Investigation of the relaxation dynamics of magnetic order in Ising magnets under the effect of oscillating fields is now an active research area in which one can threat the sound propagation as well as magnetic relaxation. In most classes of magnets, a very important role is played by the order parameter relaxation time and it is crucial parameter determining the sound dynamics as well as dynamic susceptibility. As a phenomenological theory, nonequilibrium thermodynamics deals with approach of systems toward steady states and examines relaxation phenomena during the approach to equilibrium. The theory also encompasses detailed studies of the stability of systems far from equilibrium, including oscillating systems. In this context, the notion of nonequilibrium phase transitions is gaining importance as a unifying theoretical concept.

In this article, we will focus on a general theory of Ising magnets based on nonequilibrium thermodynamic. The basics of nonequilibrium thermodynamics is reviewed and the time-reversal signature of thermodynamic variables with their sources and fluxes are discussed in Section 2. Section 3 then considers Ising spin models describing statics of ferromagnetic and antiferromagnetic orders in magnets. Section 4 contains a detailed description of the kinetic model based on coupled linear equations of motion for the order parameter(s). The effect of the relaxation process on critical dynamics of sound propagation and dynamic response magnetization is investigated in Section 5. Comparison with experiments is made and reasons for formulating a phenomenological theory of relaxation problem are given in Section 6. Finally, the open questions and future prospects in this field are outlined.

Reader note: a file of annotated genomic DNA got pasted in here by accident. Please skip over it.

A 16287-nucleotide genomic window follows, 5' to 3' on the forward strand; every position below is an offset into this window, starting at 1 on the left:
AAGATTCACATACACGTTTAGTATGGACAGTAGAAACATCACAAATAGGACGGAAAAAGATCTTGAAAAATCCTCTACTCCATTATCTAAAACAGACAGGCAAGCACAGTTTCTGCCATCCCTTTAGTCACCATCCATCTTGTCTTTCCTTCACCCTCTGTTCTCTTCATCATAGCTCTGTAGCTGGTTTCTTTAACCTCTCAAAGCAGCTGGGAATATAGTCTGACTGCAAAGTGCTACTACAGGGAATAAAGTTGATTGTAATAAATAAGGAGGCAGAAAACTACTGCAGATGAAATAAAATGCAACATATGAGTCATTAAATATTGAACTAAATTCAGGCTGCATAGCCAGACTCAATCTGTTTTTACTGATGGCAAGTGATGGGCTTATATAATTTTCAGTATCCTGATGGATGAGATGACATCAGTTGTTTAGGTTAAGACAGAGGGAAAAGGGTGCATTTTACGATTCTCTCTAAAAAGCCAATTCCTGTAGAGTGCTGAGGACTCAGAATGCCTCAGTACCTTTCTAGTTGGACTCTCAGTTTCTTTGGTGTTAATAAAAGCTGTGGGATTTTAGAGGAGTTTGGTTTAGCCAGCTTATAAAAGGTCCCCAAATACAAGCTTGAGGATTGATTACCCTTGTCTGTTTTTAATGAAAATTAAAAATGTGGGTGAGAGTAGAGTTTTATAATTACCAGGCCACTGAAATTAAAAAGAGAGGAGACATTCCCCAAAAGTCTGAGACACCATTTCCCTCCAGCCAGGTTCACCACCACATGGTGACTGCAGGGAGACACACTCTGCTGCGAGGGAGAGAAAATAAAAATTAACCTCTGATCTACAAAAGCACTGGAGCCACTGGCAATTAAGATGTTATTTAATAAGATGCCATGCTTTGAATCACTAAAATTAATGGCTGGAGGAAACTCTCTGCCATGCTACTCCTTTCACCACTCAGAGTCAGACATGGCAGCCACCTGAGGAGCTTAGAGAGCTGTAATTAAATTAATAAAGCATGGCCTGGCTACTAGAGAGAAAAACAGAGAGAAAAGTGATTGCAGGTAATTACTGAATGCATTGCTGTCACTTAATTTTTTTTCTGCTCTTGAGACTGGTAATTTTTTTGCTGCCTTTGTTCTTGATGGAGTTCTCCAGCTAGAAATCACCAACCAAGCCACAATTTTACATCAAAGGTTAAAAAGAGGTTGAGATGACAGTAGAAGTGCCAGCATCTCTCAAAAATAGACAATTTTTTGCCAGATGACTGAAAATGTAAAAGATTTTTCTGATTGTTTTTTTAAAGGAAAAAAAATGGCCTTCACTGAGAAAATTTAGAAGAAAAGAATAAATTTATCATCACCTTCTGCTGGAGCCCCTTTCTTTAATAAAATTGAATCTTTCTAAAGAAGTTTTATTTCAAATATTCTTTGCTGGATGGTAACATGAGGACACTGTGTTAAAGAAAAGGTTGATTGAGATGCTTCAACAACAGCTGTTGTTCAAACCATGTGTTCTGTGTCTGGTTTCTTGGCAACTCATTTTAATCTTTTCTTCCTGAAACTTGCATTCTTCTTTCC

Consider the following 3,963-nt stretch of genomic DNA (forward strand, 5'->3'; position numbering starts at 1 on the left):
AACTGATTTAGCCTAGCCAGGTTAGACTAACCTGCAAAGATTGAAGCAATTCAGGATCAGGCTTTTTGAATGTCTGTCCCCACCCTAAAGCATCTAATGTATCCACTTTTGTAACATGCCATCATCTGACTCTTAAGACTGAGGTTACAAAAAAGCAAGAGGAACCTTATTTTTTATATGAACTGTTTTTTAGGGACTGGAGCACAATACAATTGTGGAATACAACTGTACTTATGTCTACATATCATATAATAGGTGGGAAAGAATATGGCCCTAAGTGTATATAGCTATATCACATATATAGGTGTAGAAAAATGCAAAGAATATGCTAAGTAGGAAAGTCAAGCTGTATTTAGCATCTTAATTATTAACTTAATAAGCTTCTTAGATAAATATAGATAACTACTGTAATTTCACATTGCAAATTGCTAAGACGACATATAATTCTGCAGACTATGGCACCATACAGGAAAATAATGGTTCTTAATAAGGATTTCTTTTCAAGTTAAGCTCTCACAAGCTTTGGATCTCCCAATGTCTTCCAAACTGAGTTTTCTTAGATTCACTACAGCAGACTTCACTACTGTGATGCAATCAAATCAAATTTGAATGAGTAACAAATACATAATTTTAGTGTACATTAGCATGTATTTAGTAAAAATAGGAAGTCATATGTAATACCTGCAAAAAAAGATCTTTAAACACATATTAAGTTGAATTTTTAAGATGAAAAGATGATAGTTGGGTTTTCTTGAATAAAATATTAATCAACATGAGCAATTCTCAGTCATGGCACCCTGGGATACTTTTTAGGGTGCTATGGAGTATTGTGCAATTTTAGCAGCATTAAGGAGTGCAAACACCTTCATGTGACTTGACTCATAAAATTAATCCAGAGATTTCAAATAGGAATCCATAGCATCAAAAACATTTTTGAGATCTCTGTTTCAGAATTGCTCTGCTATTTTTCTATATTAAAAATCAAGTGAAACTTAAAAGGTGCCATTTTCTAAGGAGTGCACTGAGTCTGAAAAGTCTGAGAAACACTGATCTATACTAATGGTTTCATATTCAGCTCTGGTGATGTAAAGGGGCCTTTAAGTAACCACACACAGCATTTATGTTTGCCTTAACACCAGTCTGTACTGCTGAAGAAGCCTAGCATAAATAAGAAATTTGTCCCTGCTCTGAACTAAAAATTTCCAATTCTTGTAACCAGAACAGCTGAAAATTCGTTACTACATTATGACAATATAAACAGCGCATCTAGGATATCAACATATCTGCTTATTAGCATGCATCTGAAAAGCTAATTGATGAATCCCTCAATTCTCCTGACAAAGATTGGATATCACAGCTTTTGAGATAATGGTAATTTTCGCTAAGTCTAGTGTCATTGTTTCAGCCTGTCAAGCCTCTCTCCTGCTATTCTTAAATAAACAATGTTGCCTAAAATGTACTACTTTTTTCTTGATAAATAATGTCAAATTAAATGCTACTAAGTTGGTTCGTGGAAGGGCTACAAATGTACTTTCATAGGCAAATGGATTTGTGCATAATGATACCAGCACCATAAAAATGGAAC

2. Basics of nonequilibrium thermodynamics

Nonequilibrium thermodynamics (NT), a scientific discipline of 20 th century, was invented in an effort to rationalize the behavior of irreversible processes. The NT is a vast field of scientific endeavour with roots in physics and chemistry. It was developed in the wake of the great success of certain symmetry relations, known as Onsager reciprocal relations in the phenomenological laws. These symmetry relations between irreversible phenomena have found a wide field of application in all branches of the physical science and engineering, and more recently in a number of interdisciplinary fields, including environmental research and, most notably, the biological sciences. Above applications can be classified according to their tensorial character. First one has scalar phenomena. These include chemical reactions and structural relaxation phenomena. Onsager relations are of help in this case, in solving the set of ordinary differential equations which describe the simultaneous relaxation of a great number of variables. Second group of phenomena is formed by vectorial processes, such as diffusion, heat conduction and their cross effects (e.g. thermal diffusion). Viscous phenomena and theory of sound propagation have been consistently developed within the framework of nonequilibrium thermodynamics.

Before introducing the notion of nonequilibrium thermodynamics we shall first summarize briefly the linear and nonlinear laws between thermodynamic fluxes and forces. A key concept when describing an irreversible process is the macroscopic state parameter of an adiabatically isolated system. These parameters are denoted by A i . At equilibrium the state parameters have values A i 0 , while an arbitrary state which is near or far from the equilibrium may be specified by the deviations α i from the equilibrium state: